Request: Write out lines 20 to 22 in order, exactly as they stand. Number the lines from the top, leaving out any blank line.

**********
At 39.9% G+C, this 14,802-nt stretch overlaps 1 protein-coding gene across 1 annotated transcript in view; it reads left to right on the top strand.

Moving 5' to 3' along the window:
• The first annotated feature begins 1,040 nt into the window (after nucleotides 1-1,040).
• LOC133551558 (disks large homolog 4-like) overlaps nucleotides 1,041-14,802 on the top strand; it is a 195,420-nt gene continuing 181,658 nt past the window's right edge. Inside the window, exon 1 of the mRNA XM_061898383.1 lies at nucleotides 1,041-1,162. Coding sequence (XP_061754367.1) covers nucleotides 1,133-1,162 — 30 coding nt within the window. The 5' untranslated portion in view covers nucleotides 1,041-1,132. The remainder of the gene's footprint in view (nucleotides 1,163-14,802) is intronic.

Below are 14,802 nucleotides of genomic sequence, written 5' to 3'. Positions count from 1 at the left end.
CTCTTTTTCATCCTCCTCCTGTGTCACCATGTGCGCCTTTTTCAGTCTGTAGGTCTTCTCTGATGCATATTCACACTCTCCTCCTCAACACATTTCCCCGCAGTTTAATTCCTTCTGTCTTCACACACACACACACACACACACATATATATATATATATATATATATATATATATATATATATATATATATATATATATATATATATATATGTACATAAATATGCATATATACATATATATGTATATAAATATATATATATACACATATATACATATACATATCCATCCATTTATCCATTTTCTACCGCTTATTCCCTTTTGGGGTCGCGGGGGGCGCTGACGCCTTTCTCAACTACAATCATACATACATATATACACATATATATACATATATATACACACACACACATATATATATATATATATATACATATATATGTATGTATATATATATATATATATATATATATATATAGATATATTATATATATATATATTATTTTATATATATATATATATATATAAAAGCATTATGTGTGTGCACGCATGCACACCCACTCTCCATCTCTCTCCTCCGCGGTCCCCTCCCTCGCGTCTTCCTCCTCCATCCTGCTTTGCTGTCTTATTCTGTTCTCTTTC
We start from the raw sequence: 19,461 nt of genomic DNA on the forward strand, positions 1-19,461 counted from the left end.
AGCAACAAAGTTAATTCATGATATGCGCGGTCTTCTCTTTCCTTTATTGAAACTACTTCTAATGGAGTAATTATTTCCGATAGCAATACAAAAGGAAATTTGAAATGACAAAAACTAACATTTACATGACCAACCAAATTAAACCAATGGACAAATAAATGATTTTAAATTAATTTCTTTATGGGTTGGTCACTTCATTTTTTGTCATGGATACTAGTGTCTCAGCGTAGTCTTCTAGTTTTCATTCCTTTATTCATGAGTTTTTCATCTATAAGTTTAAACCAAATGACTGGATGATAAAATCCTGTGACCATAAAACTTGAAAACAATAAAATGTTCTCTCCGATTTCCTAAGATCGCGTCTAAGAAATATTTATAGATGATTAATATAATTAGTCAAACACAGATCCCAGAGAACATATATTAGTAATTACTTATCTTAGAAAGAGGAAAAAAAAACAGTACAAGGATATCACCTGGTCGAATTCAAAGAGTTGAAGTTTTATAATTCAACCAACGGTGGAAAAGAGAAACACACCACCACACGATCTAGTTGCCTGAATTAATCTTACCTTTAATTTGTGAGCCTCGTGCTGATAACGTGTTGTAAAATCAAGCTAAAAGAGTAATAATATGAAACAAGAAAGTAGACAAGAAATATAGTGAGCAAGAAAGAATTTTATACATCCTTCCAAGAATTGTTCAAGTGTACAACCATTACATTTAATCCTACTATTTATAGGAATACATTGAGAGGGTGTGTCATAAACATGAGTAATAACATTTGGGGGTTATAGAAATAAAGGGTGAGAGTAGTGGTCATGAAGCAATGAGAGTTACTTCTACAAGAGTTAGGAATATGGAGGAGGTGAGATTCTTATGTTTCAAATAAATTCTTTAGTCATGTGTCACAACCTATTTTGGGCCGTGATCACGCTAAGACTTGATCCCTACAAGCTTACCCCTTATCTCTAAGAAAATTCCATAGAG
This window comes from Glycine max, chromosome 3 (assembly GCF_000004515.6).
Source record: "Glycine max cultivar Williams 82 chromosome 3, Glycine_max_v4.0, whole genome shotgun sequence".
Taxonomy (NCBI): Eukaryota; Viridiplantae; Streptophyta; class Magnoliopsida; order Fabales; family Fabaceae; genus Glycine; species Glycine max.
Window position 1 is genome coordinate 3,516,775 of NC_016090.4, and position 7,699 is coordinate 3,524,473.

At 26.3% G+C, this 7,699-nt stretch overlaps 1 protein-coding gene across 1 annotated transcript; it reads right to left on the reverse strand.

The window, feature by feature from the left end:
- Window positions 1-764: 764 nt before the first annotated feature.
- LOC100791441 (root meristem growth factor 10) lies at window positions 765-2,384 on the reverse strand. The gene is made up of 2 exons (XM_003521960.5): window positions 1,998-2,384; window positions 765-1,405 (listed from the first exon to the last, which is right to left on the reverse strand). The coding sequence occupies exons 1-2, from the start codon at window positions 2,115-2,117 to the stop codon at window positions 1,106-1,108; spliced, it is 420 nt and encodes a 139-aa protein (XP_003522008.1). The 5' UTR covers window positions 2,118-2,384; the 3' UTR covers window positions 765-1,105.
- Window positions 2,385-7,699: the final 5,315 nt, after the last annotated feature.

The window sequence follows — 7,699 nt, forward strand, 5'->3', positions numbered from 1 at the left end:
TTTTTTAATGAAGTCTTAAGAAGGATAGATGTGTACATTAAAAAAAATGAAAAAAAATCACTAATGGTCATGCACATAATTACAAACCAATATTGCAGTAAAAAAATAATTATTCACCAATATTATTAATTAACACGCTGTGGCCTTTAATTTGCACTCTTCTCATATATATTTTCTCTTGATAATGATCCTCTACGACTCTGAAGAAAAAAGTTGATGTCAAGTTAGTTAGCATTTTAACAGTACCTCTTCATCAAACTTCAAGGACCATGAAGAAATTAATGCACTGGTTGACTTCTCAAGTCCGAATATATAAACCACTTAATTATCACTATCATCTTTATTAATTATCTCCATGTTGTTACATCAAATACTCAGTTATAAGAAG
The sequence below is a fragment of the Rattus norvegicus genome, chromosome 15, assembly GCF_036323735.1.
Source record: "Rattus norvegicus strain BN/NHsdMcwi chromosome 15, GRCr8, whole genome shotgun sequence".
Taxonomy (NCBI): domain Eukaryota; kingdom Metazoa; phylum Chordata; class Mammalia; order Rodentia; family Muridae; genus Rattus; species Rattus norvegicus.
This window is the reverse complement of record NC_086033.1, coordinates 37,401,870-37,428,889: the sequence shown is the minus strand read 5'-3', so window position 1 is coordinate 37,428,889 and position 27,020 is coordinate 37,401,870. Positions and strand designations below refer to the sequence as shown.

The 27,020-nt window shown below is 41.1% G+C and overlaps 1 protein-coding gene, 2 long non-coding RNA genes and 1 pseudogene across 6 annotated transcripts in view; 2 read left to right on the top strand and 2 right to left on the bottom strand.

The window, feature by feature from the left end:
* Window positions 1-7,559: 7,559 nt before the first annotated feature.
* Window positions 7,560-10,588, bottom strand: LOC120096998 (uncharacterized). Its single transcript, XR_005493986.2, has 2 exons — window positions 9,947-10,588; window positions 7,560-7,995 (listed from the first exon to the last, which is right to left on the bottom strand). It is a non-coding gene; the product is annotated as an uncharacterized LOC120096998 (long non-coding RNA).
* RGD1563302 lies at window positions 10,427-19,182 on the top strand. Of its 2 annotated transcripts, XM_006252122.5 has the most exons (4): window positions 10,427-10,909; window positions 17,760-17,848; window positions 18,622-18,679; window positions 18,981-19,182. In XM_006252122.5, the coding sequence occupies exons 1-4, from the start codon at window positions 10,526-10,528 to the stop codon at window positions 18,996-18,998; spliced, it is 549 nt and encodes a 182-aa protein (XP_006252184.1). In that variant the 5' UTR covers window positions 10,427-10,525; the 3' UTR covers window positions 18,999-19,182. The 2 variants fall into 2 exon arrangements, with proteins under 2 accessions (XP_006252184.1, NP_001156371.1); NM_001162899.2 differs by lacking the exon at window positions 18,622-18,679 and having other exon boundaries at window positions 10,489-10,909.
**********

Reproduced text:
The sequence below is a fragment of the Rattus norvegicus genome, chromosome 15, assembly GCF_036323735.1.
Source record: "Rattus norvegicus strain BN/NHsdMcwi chromosome 15, GRCr8, whole genome shotgun sequence".
Taxonomy (NCBI): domain Eukaryota; kingdom Metazoa; phylum Chordata; class Mammalia; order Rodentia; family Muridae; genus Rattus; species Rattus norvegicus.